U.K. Scrimps at Department Stores to Fund Holiday FeastsBy
Morrison’s like-for-like sales rise 2.8%, beating estimates
Supermarkets benefit as department-store spending suffers
Wm Morrison Supermarkets Plc enjoyed a bumper Christmas season as U.K. consumers squeezed by inflation cut back on department-store spending to dress their Christmas tables in style.
The Bradford, England-based grocer’s sales during the holidays beat analyst estimates as consumers splashed out on items from its premium range, including French yule logs and pigs in blankets. The shares rose as much as 4.7 percent early Tuesday in London.
“Consumers are conscious of inflation,” Chief Executive Officer David Potts said on a call with reporters. “Morrison’s customers were very savvy over Christmas, but they also wanted to spend on life’s little luxuries.”
Morrison’s sales growth suggests that the pain from Brexit-fueled inflation was felt more severely in the U.K.’s shopping centers than in its grocery stores over Christmas. Weak holiday sales prompted profit warnings at department-store chain Debenhams Plc and infant-care retailer Mothercare Plc. Another store owner, House of Fraser, is seeking rent reductions from landlords.
On a comparable basis, the country’s overall food sales rose 2.6 percent in the three months through December, whereas nonfood sales fell 4.4 percent, according to the British Retail Consortium. Supermarket sales rose 3.8 percent in the 12 weeks through Dec. 31, with growth led by Tesco Plc, researcher Kantar Worldpanel said.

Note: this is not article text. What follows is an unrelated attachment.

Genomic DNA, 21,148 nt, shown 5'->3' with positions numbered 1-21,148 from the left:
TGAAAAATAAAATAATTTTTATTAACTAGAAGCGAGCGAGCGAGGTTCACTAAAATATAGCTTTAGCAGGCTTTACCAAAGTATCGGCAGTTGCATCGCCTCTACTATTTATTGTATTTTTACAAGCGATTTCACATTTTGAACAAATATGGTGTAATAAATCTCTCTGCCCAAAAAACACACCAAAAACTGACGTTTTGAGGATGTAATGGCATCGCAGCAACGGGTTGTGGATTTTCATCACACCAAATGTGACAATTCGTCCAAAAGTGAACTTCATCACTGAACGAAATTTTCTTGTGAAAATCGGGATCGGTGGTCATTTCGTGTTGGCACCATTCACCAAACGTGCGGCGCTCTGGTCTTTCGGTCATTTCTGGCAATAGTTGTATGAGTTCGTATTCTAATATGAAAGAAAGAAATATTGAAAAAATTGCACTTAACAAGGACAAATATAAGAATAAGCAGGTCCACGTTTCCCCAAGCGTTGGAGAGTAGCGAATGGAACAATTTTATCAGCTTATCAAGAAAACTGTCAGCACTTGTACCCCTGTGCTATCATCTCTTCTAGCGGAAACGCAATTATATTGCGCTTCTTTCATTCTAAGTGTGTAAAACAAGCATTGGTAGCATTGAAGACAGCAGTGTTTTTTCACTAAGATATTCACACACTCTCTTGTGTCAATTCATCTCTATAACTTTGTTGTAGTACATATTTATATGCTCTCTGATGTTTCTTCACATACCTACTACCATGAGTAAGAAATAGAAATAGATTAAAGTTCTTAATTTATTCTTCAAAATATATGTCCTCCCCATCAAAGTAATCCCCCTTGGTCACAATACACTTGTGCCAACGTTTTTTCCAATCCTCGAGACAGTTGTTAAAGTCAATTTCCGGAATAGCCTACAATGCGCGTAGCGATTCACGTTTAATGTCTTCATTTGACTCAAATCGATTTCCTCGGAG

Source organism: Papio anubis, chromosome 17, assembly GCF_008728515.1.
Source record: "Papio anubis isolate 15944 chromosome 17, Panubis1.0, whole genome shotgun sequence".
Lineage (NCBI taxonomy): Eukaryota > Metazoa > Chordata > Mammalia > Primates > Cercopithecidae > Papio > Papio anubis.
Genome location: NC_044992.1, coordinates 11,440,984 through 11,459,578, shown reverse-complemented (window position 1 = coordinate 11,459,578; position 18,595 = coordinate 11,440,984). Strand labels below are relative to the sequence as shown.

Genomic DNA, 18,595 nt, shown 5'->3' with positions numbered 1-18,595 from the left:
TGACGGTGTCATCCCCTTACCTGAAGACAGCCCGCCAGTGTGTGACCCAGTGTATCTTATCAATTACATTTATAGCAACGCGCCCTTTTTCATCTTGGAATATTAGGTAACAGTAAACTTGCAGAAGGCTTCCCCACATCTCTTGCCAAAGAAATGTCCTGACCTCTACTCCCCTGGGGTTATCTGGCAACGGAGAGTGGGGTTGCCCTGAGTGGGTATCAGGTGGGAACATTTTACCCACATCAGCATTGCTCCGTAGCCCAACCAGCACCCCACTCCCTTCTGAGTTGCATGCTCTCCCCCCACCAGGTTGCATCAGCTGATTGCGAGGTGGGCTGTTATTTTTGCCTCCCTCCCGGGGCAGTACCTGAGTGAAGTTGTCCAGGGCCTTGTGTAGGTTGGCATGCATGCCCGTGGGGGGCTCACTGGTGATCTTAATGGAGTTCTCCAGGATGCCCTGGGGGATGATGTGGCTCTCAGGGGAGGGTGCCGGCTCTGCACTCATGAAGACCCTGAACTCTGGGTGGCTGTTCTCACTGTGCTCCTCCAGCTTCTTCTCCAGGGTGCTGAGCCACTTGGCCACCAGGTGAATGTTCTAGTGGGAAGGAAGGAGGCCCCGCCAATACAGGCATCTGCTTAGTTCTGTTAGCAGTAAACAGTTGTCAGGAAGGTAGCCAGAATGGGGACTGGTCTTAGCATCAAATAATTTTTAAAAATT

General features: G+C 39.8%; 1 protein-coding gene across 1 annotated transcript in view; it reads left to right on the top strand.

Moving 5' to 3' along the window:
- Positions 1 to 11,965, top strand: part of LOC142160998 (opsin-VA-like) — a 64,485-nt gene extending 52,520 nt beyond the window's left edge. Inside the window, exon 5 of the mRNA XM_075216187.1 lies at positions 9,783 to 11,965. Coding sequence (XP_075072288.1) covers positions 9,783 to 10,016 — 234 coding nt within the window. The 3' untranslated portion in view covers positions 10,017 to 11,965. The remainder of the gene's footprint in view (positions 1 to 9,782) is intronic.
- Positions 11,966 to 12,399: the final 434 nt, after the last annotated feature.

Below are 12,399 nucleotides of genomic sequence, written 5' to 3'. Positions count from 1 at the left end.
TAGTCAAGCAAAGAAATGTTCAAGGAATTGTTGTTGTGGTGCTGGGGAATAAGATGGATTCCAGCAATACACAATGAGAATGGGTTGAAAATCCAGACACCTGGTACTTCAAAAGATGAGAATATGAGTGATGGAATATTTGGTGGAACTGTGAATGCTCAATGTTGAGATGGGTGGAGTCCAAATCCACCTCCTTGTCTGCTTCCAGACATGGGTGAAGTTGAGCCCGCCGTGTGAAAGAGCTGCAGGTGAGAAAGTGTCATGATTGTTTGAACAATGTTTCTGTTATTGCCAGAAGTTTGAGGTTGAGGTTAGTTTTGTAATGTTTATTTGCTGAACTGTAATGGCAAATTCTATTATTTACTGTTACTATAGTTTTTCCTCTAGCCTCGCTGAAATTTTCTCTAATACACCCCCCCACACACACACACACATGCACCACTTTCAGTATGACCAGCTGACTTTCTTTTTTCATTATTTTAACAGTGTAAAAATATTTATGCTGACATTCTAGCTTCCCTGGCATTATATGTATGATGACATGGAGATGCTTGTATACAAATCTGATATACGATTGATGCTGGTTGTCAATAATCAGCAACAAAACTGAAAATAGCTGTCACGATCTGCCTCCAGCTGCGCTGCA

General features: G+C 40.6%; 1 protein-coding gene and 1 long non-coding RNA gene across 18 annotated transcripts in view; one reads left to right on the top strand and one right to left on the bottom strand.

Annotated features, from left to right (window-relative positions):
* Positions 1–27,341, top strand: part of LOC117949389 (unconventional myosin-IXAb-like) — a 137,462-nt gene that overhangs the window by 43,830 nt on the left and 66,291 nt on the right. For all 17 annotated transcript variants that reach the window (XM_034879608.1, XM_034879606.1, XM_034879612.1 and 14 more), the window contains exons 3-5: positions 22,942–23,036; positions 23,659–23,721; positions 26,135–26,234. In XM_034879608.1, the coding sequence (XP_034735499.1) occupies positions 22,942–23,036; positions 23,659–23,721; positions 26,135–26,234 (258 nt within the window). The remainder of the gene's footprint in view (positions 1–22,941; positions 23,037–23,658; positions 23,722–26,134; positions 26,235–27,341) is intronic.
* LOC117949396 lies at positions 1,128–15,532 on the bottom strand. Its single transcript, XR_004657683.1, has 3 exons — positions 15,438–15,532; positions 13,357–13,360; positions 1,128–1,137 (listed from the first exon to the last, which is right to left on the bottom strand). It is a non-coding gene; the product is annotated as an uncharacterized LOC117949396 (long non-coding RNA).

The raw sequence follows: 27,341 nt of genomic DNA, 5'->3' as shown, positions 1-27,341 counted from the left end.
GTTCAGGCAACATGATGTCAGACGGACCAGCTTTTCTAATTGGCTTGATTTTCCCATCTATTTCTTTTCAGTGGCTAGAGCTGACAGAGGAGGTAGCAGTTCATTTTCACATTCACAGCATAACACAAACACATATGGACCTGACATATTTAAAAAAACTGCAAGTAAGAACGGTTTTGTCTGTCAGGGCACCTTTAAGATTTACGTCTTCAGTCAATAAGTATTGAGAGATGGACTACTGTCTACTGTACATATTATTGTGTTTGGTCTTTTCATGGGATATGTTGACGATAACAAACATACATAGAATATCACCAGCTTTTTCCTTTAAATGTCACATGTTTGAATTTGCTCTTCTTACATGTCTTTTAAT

“With inflation outpacing income growth, shoppers continued to see more of their spending power absorbed by essential items, including food, leaving less left over for buying Christmas gifts,” BRC CEO Helen Dickinson said by email.
Morrison said sales of its premium range rose 25 percent and it held the price on a basket of core Christmas items unchanged from last year, raising prices on other products. U.K. grocers have been wrestling with cost pressure from the fall in the pound since the vote to leave the European Union, which has made imports more expensive.
Same-store sales excluding fuel rose 2.8 percent in the 10 weeks ended Jan. 7, Morrison said in a statement. That beat analysts’ estimate for a gain of 1.8 percent.
“Food sales are not as vulnerable to a consumer slowdown as clothing, but given the weak trading backdrop, Morrison’s Christmas trading figures are worthy of a cursory round of applause,” Hargreaves Lansdown analyst Laith Khalaf said by email.
U.K. market leader Tesco reports its festive-season sales Thursday, while J Sainsbury Plc gives its update Wednesday.